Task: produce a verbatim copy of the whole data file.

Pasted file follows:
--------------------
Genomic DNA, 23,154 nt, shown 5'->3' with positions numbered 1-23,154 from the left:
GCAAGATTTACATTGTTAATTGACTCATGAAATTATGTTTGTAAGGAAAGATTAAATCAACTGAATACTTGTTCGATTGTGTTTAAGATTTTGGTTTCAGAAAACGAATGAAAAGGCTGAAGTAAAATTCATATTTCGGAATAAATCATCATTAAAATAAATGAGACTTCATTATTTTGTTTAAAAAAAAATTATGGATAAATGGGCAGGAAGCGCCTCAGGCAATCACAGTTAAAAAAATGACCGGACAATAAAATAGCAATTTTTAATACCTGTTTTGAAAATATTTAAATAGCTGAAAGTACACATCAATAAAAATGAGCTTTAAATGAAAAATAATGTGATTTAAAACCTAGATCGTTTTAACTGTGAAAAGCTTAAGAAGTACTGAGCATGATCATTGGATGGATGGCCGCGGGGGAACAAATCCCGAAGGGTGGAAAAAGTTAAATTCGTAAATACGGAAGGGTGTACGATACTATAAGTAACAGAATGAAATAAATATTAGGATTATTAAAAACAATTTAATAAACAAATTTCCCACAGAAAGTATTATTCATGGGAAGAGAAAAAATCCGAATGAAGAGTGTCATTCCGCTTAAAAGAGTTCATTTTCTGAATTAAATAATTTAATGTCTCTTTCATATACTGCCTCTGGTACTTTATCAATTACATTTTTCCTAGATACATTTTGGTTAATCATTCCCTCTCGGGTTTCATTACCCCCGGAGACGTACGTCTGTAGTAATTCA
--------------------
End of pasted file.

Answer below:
Genomic DNA, 23,154 nt, shown 5'->3' with positions numbered 1-23,154 from the left:
GCAAGATTTACATTGTTAATTGACTCATGAAATTATGTTTGTAAGGAAAGATTAAATCAACTGAATACTTGTTCGATTGTGTTTAAGATTTTGGTTTCAGAAAACGAATGAAAAGGCTGAAGTAAAATTCATATTTCGGAATAAATCATCATTAAAATAAATGAGACTTCATTATTTTGTTTAAAAAAAAATTATGGATAAATGGGCAGGAAGCGCCTCAGGCAATCACAGTTAAAAAAATGACCGGACAATAAAATAGCAATTTTTAATACCTGTTTTGAAAATATTTAAATAGCTGAAAGTACACATCAATAAAAATGAGCTTTAAATGAAAAATAATGTGATTTAAAACCTAGATCGTTTTAACTGTGAAAAGCTTAAGAAGTACTGAGCATGATCATTGGATGGATGGCCGCGGGGGAACAAATCCCGAAGGGTGGAAAAAGTTAAATTCGTAAATACGGAAGGGTGTACGATACTATAAGTAACAGAATGAAATAAATATTAGGATTATTAAAAACAATTTAATAAACAAATTTCCCACAGAAAGTATTATTCATGGGAAGAGAAAAAATCCGAATGAAGAGTGTCATTCCGCTTAAAAGAGTTCATTTTCTGAATTAAATAATTTAATGTCTCTTTCATATACTGCCTCTGGTACTTTATCAATTACATTTTTCCTAGATACATTTTGGTTAATCATTCCCTCTCGGGTTTCATTACCCCCGGAGACGTACGTCTGTAGTAATTCA